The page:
Self-Hosting Analytics with Plausible
I was recently looking for a cheap way to move a few sites off of Google Analytics and began looking into various options, both cloud-hosted and self-hosted.
Unfortunately most cloud-hosted options (that aren't google analytics) are relatively pricy for what are essentially low traffic sites. After a bit of evalution the best options seemed to be:
- Fathom (cloud) - $14/month
- Fathom (self-hosted) - ~$5/month
- Matamo (cloud) - $30/month
- Matamo (self-hosted) - $10/month (greater server requirements)
- Plausible (cloud) - $6/month
- Plausible (self-hosted) - $5/month
I ruled out the cloud hosted options for now, mostly because I wanted to be able to try a few of these out quickly, without giving out any payment information.
Matamo's hosting requirements seemed larger than I wanted to go, and the additional features it has over the other's seem more like clutter for my use cases.
That left me with Fathom & Plausible.
Ruling out Fathom
I got Fathom up and running quick enough (they have 1-click digital ocean droplet), but after setting it up, but it seemed to have a few major flaws:
- The analytics dashboard was completely public, with no UI I could find to:
- Restrict it.
- Sign in.
- I passed through the initial setup, but I couldn't find how to see my siteID or script location again.
This was enough friction that I tore down the instance and figured I'd give Plausible a shot.
I followed the self-hosted tutorial provided by Plausible, but I ran into a couple minor issues while following it so I figured I'd write this post outlining the whole process.
Creating the Server
I opted to use Digital Ocean for my hosting as I've used them for a few different projects before. You should be able to use any other hosting provider as long as they support.
I created a new project, and setup a droplet with the following configuration:
- 1 vCPU
- 1GB RAM / 25 GB Disk
- Droplet - Docker 19.x on Ubuntu 20.04 from the Marketplace.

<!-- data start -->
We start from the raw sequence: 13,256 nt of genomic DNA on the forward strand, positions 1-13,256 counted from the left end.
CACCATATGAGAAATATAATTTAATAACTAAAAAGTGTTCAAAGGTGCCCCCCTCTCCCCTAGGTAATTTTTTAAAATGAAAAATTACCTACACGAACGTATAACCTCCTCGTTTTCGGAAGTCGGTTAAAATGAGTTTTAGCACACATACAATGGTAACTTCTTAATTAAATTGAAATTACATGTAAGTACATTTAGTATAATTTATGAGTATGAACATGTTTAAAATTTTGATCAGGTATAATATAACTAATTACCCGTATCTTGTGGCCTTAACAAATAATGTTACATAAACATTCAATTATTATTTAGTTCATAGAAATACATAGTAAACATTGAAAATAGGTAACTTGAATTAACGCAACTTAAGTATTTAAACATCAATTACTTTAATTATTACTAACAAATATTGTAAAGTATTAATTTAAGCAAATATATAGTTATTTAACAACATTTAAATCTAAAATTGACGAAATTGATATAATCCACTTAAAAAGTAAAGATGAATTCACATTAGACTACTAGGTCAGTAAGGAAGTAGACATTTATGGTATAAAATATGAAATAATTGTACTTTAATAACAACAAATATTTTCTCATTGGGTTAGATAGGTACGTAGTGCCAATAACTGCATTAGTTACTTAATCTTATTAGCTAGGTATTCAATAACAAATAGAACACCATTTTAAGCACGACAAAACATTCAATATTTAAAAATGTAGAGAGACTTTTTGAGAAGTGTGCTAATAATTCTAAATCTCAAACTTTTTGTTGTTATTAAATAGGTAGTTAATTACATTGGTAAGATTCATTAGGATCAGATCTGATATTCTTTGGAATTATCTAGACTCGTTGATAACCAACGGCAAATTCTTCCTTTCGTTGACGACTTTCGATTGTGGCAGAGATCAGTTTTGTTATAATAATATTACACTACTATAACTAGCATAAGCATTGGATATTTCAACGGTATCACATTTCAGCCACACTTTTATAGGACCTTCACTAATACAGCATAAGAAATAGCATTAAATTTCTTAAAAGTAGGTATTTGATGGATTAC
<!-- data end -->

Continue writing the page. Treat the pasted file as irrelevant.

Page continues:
- IPv6 & monitoring enabled.
- Attached my SSH key to the droplet.
Once the droplet was spun up, I ssh'd into it.
cd /srv git clone https://github.com/plausible/hosting plausible cd plausible # Generate a random key. openssl rand -base64 64 # Edit the plausible config nano plausible-conf.env
ADMIN_USER_EMAIL=EMAIL ADMIN_USER_NAME=USERNAME ADMIN_USER_PWD=MY_PASSWORD BASE_URL=https://stats.charron.dev SECRET_KEY_BASE=RANDOM_KEY
Starting and accessing Plausible
By default Plausible starts up on port 8000. It's expected that you will use some kind of reverse proxy. I opted to use cloudflare as my reverse proxy and handle https.
- Update Plausible to run on port 80.
- Configure my DNS (run through cloudflare) to point to the droplet.
- Block access on port 80 to go only go through cloudflare.
Update Plausible to run on port 80
# Before ports: - 8000:8000 # After ports: - 80:8000
- Go to cloudflare DNS.
- Add 2 records.
A stats DROPLET_IPV4 AAAA stats DROPLET_IPV6
Only allowing access through Cloudflare
I configured UFW (Uncomplicated Firewall) with some additional rules following this guide.
Starting up the Server
I made a small script to startup the server.
cd /srv/plausible docker-compose up --detached
Running this scripts starts up the server.
Creating a SystemD service that runs on startup
In the event of a restart I want the droplet to be able to start up the server automatically.
To do that I created a SystemD service.
[Unit] Description=Plausible Analytics After=network.target StartLimitIntervalSec=0 [Service] Type=simple Restart=always RestartSec=1 User=root ExecStart=/usr/bin/env /srv/plausible.sh [Install] WantedBy=multi-user.target
Then I enabled the service.
# Will run on startup systemctl enable plausible # Manually run it systemctl start plausible